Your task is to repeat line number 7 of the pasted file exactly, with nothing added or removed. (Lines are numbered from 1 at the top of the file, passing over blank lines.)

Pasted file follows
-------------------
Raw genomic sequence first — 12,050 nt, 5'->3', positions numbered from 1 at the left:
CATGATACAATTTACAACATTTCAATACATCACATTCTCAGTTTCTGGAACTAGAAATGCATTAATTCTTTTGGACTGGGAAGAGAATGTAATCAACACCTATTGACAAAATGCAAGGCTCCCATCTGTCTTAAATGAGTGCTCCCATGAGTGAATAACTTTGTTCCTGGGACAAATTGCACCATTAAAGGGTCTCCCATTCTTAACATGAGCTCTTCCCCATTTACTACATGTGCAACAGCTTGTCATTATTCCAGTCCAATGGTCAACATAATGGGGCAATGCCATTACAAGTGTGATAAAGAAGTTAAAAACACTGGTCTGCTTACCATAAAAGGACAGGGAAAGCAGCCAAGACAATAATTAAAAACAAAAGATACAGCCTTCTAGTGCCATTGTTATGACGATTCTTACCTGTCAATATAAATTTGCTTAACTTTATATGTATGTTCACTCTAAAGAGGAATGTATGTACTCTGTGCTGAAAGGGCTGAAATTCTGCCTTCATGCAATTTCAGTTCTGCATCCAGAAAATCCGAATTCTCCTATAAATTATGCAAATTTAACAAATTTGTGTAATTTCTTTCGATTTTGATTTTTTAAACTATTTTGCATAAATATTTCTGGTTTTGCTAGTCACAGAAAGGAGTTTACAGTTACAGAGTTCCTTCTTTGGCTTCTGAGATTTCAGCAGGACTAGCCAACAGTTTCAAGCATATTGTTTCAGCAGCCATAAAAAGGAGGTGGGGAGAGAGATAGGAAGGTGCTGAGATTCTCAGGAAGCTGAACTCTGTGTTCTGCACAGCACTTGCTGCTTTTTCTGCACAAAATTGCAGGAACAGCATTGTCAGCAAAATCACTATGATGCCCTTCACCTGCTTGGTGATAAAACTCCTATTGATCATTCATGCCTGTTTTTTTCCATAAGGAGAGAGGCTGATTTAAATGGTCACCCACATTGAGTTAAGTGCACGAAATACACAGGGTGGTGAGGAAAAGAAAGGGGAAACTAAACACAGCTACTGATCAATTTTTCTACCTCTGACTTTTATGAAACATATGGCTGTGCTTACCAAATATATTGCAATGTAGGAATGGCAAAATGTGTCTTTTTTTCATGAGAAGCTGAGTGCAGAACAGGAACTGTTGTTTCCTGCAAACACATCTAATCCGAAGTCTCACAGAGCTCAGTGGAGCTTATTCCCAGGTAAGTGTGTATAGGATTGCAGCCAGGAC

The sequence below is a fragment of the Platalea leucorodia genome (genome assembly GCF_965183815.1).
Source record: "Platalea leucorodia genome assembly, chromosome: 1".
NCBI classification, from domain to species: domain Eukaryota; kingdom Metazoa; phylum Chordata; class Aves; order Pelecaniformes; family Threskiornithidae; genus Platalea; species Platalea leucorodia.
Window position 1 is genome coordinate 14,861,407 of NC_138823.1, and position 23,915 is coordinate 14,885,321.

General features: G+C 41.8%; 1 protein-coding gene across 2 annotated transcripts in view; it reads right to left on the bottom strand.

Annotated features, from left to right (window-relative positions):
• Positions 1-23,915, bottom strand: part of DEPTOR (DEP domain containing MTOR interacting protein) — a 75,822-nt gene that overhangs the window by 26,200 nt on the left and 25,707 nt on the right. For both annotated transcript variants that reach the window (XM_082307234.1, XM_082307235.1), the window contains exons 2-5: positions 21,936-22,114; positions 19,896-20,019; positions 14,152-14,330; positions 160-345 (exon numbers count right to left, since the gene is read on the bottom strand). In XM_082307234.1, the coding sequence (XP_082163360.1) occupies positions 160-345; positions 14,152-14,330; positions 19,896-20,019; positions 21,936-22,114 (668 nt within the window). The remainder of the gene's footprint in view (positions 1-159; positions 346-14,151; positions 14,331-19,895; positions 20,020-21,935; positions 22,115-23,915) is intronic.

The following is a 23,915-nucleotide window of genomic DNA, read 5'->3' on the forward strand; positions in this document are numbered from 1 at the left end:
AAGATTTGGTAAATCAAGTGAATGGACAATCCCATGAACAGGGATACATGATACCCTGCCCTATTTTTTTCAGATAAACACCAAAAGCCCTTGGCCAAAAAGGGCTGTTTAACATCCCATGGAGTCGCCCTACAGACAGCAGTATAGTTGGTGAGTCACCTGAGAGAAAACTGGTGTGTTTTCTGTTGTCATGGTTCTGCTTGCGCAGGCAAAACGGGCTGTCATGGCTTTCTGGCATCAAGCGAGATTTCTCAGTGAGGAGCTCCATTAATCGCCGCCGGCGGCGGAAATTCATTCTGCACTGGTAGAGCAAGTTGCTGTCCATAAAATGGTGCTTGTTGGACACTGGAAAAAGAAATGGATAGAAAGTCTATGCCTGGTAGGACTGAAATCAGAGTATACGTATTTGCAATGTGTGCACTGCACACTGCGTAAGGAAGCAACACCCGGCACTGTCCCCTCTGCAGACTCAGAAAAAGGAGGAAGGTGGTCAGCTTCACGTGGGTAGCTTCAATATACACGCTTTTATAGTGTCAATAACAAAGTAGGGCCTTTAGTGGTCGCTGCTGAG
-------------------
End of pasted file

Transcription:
General features: G+C 41.8%; 1 protein-coding gene across 2 annotated transcripts in view; it reads right to left on the bottom strand.